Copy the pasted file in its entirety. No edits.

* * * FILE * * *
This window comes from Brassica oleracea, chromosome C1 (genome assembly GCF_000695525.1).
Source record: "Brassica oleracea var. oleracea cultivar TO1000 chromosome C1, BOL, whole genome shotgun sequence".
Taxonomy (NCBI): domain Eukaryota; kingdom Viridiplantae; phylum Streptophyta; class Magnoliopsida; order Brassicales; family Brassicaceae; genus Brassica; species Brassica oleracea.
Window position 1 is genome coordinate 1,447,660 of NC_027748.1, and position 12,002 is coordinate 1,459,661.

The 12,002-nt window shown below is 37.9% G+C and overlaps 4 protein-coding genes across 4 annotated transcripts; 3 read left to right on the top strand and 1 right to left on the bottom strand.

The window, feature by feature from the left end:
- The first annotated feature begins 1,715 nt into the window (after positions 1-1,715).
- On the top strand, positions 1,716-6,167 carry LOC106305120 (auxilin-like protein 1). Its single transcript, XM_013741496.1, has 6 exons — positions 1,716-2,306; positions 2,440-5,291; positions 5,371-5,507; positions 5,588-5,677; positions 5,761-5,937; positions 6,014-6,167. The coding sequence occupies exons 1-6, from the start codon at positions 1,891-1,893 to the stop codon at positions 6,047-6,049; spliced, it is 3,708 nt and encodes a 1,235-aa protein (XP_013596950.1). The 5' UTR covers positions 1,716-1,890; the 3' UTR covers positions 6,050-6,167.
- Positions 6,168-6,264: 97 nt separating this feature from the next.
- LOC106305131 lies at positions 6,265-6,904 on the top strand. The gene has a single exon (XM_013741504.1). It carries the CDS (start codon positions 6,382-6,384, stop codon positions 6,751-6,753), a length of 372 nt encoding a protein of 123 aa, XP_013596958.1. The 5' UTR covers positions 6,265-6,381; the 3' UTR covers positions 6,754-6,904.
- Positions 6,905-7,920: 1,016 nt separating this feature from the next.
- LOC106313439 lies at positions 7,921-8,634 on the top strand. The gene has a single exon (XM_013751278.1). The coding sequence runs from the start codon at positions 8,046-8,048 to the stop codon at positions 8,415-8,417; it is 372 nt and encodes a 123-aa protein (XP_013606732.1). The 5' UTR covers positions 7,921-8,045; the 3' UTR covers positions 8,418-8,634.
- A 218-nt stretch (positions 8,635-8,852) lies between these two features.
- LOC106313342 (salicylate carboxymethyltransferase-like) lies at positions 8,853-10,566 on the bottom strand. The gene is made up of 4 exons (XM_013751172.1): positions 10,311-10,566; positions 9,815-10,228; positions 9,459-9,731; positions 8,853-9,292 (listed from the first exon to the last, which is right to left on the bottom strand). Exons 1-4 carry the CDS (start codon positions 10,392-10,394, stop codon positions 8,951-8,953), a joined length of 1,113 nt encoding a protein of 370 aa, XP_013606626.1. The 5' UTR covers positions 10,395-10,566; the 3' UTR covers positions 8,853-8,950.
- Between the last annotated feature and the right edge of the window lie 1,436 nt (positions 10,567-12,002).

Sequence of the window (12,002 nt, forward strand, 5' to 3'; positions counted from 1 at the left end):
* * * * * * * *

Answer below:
This window comes from Brassica oleracea, chromosome C1 (genome assembly GCF_000695525.1).
Source record: "Brassica oleracea var. oleracea cultivar TO1000 chromosome C1, BOL, whole genome shotgun sequence".
Taxonomy (NCBI): domain Eukaryota; kingdom Viridiplantae; phylum Streptophyta; class Magnoliopsida; order Brassicales; family Brassicaceae; genus Brassica; species Brassica oleracea.
Window position 1 is genome coordinate 1,447,660 of NC_027748.1, and position 12,002 is coordinate 1,459,661.

The 12,002-nt window shown below is 37.9% G+C and overlaps 4 protein-coding genes across 4 annotated transcripts; 3 read left to right on the top strand and 1 right to left on the bottom strand.

The window, feature by feature from the left end:
- The first annotated feature begins 1,715 nt into the window (after positions 1-1,715).
- On the top strand, positions 1,716-6,167 carry LOC106305120 (auxilin-like protein 1). Its single transcript, XM_013741496.1, has 6 exons — positions 1,716-2,306; positions 2,440-5,291; positions 5,371-5,507; positions 5,588-5,677; positions 5,761-5,937; positions 6,014-6,167. The coding sequence occupies exons 1-6, from the start codon at positions 1,891-1,893 to the stop codon at positions 6,047-6,049; spliced, it is 3,708 nt and encodes a 1,235-aa protein (XP_013596950.1). The 5' UTR covers positions 1,716-1,890; the 3' UTR covers positions 6,050-6,167.
- Positions 6,168-6,264: 97 nt separating this feature from the next.
- LOC106305131 lies at positions 6,265-6,904 on the top strand. The gene has a single exon (XM_013741504.1). It carries the CDS (start codon positions 6,382-6,384, stop codon positions 6,751-6,753), a length of 372 nt encoding a protein of 123 aa, XP_013596958.1. The 5' UTR covers positions 6,265-6,381; the 3' UTR covers positions 6,754-6,904.
- Positions 6,905-7,920: 1,016 nt separating this feature from the next.
- LOC106313439 lies at positions 7,921-8,634 on the top strand. The gene has a single exon (XM_013751278.1). The coding sequence runs from the start codon at positions 8,046-8,048 to the stop codon at positions 8,415-8,417; it is 372 nt and encodes a 123-aa protein (XP_013606732.1). The 5' UTR covers positions 7,921-8,045; the 3' UTR covers positions 8,418-8,634.
- A 218-nt stretch (positions 8,635-8,852) lies between these two features.
- LOC106313342 (salicylate carboxymethyltransferase-like) lies at positions 8,853-10,566 on the bottom strand. The gene is made up of 4 exons (XM_013751172.1): positions 10,311-10,566; positions 9,815-10,228; positions 9,459-9,731; positions 8,853-9,292 (listed from the first exon to the last, which is right to left on the bottom strand). Exons 1-4 carry the CDS (start codon positions 10,392-10,394, stop codon positions 8,951-8,953), a joined length of 1,113 nt encoding a protein of 370 aa, XP_013606626.1. The 5' UTR covers positions 10,395-10,566; the 3' UTR covers positions 8,853-8,950.
- Between the last annotated feature and the right edge of the window lie 1,436 nt (positions 10,567-12,002).

Sequence of the window (12,002 nt, forward strand, 5' to 3'; positions counted from 1 at the left end):